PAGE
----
The fears being raised over the 5G technology are unnecessary

The Office of the National Security Adviser (ONSA) has lately been echoing the superstitions peddled recently about the 5G technology by a Nigerian Pentecostal pastor. The ‘warning’ is that the deployment of the 5G telecommunications network could have some implications on national security. The ONSA argument sounds like the one the Central Bank of Nigeria (CBN) used to ban cryptocurrencies. It all reflects the reluctance of those who run our public policy to embrace the challenges of science and technology in the age of galloping digitalisation and artificial intelligence.

The security-related fears being raised by ONSA are quite laughable. Here is a country where the security apparatus is being outwitted by ordinary bush bandits, where oil multi nationals are stealing as much crude oil as they want and where basic intelligence gathering about mundane issues has become impossible. Even if 5G technology posed a security risk, we are neither equipped to detect nor exposed to those risks. And in any case, here is a country that has not articulated any strategic vision let alone shown a stake in a fast changing world.

The security propaganda about 5G technology derived from the big power tussle between China and the US over the possibility that 5G technology could be used by Chinese companies to gather sensitive intelligence through the mobile telephone networks. US efforts to recruit other developed countries to buy into this has failed. The United Kingdom and a significant number of European Union (EU) countries have since began rolling out their 5G networks. Major telephone handset manufacturers like Apple and Samsung have put 5G enabled sets into the market. The Apple iPhone 12 and Samsung Galaxy S21 now in circulation are all 5G enabled sets.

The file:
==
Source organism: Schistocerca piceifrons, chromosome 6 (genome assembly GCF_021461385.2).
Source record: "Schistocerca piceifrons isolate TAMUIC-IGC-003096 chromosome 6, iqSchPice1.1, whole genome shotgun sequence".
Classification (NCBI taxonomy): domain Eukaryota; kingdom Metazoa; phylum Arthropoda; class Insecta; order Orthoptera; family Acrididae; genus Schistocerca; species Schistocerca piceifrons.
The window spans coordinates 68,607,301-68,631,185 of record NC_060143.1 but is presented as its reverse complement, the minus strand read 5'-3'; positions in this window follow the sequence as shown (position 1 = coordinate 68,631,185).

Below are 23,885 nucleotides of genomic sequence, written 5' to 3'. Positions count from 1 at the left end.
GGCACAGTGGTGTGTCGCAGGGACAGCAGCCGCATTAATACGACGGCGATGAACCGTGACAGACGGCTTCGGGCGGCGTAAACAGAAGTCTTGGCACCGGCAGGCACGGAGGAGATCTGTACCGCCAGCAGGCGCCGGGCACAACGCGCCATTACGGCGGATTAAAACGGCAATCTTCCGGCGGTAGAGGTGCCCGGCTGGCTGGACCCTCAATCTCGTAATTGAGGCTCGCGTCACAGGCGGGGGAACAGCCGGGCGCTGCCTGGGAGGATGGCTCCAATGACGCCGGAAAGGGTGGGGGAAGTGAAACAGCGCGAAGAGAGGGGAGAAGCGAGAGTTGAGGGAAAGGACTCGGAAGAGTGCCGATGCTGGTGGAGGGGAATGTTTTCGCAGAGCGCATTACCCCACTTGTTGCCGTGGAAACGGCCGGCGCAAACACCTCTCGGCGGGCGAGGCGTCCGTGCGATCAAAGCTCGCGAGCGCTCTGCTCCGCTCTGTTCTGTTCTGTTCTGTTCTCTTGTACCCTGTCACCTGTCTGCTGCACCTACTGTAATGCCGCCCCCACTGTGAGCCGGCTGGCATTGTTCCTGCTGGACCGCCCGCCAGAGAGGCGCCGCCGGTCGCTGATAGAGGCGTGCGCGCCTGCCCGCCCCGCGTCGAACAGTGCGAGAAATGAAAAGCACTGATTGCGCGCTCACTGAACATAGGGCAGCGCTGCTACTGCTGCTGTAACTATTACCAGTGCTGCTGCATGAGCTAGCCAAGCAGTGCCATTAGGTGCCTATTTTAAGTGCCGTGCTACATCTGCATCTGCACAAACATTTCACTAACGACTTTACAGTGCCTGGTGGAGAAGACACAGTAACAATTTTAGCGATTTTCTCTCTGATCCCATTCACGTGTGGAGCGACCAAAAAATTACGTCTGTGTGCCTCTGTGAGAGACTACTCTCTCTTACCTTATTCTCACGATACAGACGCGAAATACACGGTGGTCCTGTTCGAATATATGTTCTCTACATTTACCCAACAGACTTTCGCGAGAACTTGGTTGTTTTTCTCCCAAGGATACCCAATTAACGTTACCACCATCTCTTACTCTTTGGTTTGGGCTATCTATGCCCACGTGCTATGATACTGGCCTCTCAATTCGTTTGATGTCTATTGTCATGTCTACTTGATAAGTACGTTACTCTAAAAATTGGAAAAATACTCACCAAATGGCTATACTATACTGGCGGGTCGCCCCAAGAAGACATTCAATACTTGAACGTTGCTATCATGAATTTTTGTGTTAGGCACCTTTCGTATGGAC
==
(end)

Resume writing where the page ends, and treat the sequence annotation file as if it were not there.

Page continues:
When the controversy started last year with spurious claims by Pastor Chris Oyakhilome, the Minister of Communications and Digital Economy, Isa Pantami, said he had ordered a three-month study trial “in order to critically review and study the health and security implications of deploying 5G in Nigeria” and that as “part of the study trial process, I directed the Nigerian Communications Commission (NCC) to ensure that a team of experts, security agencies and other stakeholders fully participate in the trial process and my office also invited these agencies to participate in the trial.” Following the ONSA statement last week, Pantami said the country would soon produce a national policy on the 5G network deployment based on the report of their research.

The initial trade and security spat between China and the US on 5G equipment has not diminished the advantages of the technology that has been embraced globally. They include a faster data acquisition and transmission speed, increased possibilities in applications ranging from online medical diagnosis to public safety and security surveillance. It is on the strength of the foregoing that most national networks have adopted and are installing the infrastructure for 5G networks.

Rather than join the anti-G5 campaign that is based on unfounded hysteria, our security people should instead concentrate on assisting the networks and the public to embrace the benefits of the technology. The higher bandwidth and enhanced satellite access that come with 5G should in fact aid defense and security facilitation in a country where bandits now abduct hundreds of school children and ferry them to some forests without detection. Tragically, the debate over the 5G network rollout just like that over cryptocurrencies, reflects the malaise that has held Nigeria hostage in antiquity. We are confronting the challenges of an age of knowledge with the instruments of superstition and patent ignorance.

While we await the report of the Pantami committee, ONSA should not lend itself to spreading disinformation that is antithetical to the development of a critical sector in Nigeria.